18. I don't have kids and don't plan to...but that photo collage of the co-sleeping makes my womb hurt! Gorgeous.

  19. Very interesting and informative, thank you for posting!

    As a parent who has lost a baby to SIDS though I feel there is one thing missing from this "article" as is from a lot of articles about increased SIDS risks. That is even though following the recommendations you've made (in this case breastfeeding v. formula, along with sleep-sharing and other AP practices) can lessen the risk of SIDS, there is no way to prevent it altogether. I did all of these things with my baby and he still died. I just fear without adding a statement like that to these types of postings parents are given a false sense of security.

  20. @Jenn I am so sorry for your loss. No one claims that breastfeeding prevents SIDS altogether, any more than seatbelts prevents all car crash fatalities. What breastfeeding does is lower the RISK. There is much still to be learned about SIDS, but the real question is, why aren't the SIDS non-profits doing a campaign to encourage breastfeeding? Why is Susan G. Komen not doing a campaign to boost the protection under our nose, especially with the latest news that breastfeeding moms with a family history of breast cancer are lowering their risk of the disease by a whopping 60%? Why are so many SILENT on this issue?

  21. I read this and then posted a poll related to it on last week and mentioned it on

    The question, and some of the answers (edited for space), were picked up and printed in today's paper.(The Fresno Bee -- CA).

    I just wanted to thank you for posting about this and let you know it's reach in my area. I'm sure it's reaching folks in many, many ways and more than you'll ever know.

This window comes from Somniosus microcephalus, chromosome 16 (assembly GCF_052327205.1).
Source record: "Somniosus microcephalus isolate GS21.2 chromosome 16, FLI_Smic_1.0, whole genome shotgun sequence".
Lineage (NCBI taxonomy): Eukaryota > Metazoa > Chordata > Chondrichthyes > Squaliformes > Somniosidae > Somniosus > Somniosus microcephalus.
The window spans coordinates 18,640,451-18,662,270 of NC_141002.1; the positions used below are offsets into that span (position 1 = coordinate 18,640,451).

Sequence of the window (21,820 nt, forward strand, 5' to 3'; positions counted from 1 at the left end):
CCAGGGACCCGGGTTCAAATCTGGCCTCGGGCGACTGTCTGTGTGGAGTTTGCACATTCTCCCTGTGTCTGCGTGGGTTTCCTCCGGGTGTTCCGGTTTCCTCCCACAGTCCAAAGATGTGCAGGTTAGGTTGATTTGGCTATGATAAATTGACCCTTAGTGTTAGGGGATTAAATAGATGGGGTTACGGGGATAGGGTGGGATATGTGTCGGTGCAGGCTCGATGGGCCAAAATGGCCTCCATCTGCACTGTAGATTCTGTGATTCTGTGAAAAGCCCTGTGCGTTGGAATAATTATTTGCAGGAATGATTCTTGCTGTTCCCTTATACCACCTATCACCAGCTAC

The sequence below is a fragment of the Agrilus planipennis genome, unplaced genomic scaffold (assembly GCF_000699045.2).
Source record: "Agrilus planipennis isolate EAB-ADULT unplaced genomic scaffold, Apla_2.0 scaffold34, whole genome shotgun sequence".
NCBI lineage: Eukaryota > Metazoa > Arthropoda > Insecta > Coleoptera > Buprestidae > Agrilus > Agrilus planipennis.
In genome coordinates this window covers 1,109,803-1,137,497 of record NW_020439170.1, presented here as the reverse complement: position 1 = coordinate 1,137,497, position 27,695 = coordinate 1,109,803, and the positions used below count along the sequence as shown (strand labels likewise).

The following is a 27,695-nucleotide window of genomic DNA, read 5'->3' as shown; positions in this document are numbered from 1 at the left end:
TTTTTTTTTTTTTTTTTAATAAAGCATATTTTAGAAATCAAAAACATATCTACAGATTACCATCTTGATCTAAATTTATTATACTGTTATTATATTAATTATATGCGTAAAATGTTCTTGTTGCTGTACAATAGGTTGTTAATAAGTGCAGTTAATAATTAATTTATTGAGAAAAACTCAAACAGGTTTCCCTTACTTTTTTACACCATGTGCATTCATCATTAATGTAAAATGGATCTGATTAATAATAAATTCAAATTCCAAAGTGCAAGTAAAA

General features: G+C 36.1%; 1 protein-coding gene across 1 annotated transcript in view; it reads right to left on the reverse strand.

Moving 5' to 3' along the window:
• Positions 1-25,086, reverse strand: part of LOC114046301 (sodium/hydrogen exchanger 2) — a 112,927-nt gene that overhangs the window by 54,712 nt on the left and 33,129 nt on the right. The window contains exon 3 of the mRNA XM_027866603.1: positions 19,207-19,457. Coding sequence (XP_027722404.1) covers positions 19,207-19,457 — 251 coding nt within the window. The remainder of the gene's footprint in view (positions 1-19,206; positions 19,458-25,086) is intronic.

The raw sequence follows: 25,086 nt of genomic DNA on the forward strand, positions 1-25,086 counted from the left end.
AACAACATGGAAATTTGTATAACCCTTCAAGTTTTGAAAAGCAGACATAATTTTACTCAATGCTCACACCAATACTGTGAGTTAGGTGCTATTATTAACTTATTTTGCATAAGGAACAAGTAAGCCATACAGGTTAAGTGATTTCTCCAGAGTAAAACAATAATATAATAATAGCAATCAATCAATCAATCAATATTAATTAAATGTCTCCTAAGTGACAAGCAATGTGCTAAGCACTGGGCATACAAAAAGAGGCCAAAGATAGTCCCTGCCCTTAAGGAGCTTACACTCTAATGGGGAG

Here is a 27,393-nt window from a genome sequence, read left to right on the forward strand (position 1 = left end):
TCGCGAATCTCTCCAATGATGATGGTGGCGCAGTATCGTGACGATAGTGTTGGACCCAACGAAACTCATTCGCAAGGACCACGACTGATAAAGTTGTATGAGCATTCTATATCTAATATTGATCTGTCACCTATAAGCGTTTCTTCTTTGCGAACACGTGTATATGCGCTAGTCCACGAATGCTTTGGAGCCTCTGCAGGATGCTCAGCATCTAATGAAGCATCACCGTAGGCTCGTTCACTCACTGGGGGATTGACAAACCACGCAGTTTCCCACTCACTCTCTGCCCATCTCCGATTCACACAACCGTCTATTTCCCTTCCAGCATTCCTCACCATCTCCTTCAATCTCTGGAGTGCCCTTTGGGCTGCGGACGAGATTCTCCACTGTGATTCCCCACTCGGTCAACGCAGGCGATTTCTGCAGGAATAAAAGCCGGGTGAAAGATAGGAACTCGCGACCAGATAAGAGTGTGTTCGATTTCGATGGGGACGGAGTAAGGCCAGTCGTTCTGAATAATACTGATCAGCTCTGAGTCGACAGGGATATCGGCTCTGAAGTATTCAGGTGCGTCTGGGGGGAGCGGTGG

22. Genevieve -
    Thanks for letting us know!

    Is there any chance you could direct me to the Fresno Bee link where the topic was discussed, or send me a copy of the article?

    Thanks much!! :)

  23. I think that this enfamil that are leading mothers and fathers to think is good for their babies,is mis leading and very scary that think this is a good thing for any child.I think we should all take them down,and get this off the shelves!Its too dangerous,and everyday it is sold more babies are effected by their ignorance!I am going to write enfamil and continue to let people know this is very dangerous!I am really angry because I almost bought some,I am a young parent of a six months old baby,and latelt my baby has had trouble sleeping well,so I almost bought it till I researched it and founf all of these posts,and I am horryfied with the statements and how they are able to sell this enfamil,they really should be ashamed,and the crap needs to be taken off every shelf in this world!!!!Lets keep posting and getting this out to everyone we can!Thank you everyone who had posted something,it saved me from putting this crap in my precious babies body!Thank you,alexis fleenor.

  24. This is sickening. I cannot believe that people would actually do that or think that this would be good for a baby. I agree. We should start writing the letters.

  25. As a Lactation Specialist, I cannot tell you the wrenching feeling in my gut that I got when I saw this ad in "Parents" magazine today, while browsing one at the hair salon. DISGUSTING. I left my review at the Enfamil website, we shall see if they have the balls to post it.